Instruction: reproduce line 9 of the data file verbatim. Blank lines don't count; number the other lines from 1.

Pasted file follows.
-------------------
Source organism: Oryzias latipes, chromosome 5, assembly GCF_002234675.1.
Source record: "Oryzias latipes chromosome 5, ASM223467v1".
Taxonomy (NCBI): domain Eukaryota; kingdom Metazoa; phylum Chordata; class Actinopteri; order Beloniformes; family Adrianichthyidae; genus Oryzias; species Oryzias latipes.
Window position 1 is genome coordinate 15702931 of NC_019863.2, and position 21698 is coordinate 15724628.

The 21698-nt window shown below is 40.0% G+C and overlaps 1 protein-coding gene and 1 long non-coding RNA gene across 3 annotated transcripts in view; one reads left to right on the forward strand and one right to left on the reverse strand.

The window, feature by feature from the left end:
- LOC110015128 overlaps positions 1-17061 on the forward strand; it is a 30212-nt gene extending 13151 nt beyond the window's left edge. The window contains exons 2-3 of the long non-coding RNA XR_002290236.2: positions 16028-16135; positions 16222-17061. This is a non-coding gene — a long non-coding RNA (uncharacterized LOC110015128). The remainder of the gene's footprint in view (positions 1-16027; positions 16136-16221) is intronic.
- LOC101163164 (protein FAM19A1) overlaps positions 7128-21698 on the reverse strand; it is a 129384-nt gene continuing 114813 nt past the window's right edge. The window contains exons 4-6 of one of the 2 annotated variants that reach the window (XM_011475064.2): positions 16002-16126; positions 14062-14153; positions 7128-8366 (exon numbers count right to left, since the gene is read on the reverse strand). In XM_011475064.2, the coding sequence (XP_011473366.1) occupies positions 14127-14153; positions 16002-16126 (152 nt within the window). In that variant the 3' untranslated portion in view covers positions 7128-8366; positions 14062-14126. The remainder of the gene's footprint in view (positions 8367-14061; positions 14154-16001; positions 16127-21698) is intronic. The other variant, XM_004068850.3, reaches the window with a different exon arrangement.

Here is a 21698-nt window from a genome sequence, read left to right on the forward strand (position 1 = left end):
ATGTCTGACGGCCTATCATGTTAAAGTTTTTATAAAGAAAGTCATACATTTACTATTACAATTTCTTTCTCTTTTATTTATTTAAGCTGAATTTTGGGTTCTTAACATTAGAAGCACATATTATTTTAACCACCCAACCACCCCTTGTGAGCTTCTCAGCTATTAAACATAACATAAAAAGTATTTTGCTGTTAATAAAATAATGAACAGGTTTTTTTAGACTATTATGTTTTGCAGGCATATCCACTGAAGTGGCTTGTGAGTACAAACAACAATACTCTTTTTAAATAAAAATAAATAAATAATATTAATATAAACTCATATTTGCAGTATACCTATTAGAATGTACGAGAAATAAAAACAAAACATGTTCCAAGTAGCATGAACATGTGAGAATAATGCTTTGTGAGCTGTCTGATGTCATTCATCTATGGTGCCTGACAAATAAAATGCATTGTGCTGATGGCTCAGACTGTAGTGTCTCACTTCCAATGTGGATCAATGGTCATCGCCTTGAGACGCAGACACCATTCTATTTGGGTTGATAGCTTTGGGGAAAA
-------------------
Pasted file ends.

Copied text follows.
Here is a 21698-nt window from a genome sequence, read left to right on the forward strand (position 1 = left end):